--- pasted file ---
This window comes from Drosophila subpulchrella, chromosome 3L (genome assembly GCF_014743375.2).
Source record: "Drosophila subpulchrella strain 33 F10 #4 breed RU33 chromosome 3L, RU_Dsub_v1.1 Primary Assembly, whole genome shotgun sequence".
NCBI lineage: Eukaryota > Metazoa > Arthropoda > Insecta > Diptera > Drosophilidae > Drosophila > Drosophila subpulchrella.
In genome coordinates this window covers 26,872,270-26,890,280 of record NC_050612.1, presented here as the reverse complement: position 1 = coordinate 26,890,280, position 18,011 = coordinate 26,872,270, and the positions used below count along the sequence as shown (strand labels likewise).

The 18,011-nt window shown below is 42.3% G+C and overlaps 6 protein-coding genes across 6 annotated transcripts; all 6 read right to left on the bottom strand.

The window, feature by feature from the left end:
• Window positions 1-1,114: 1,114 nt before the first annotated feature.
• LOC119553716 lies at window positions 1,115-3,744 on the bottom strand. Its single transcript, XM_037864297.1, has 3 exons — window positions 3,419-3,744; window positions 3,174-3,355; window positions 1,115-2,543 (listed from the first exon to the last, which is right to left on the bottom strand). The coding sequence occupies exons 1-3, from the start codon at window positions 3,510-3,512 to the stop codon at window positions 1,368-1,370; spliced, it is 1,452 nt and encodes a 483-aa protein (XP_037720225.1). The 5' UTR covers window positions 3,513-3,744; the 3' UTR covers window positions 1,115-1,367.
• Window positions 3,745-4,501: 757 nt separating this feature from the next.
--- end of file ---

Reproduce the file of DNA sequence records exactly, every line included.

This window comes from Drosophila subpulchrella, chromosome 3L (genome assembly GCF_014743375.2).
Source record: "Drosophila subpulchrella strain 33 F10 #4 breed RU33 chromosome 3L, RU_Dsub_v1.1 Primary Assembly, whole genome shotgun sequence".
NCBI lineage: Eukaryota > Metazoa > Arthropoda > Insecta > Diptera > Drosophilidae > Drosophila > Drosophila subpulchrella.
In genome coordinates this window covers 26,872,270-26,890,280 of record NC_050612.1, presented here as the reverse complement: position 1 = coordinate 26,890,280, position 18,011 = coordinate 26,872,270, and the positions used below count along the sequence as shown (strand labels likewise).

The 18,011-nt window shown below is 42.3% G+C and overlaps 6 protein-coding genes across 6 annotated transcripts; all 6 read right to left on the bottom strand.

The window, feature by feature from the left end:
• Window positions 1-1,114: 1,114 nt before the first annotated feature.
• LOC119553716 lies at window positions 1,115-3,744 on the bottom strand. Its single transcript, XM_037864297.1, has 3 exons — window positions 3,419-3,744; window positions 3,174-3,355; window positions 1,115-2,543 (listed from the first exon to the last, which is right to left on the bottom strand). The coding sequence occupies exons 1-3, from the start codon at window positions 3,510-3,512 to the stop codon at window positions 1,368-1,370; spliced, it is 1,452 nt and encodes a 483-aa protein (XP_037720225.1). The 5' UTR covers window positions 3,513-3,744; the 3' UTR covers window positions 1,115-1,367.
• Window positions 3,745-4,501: 757 nt separating this feature from the next.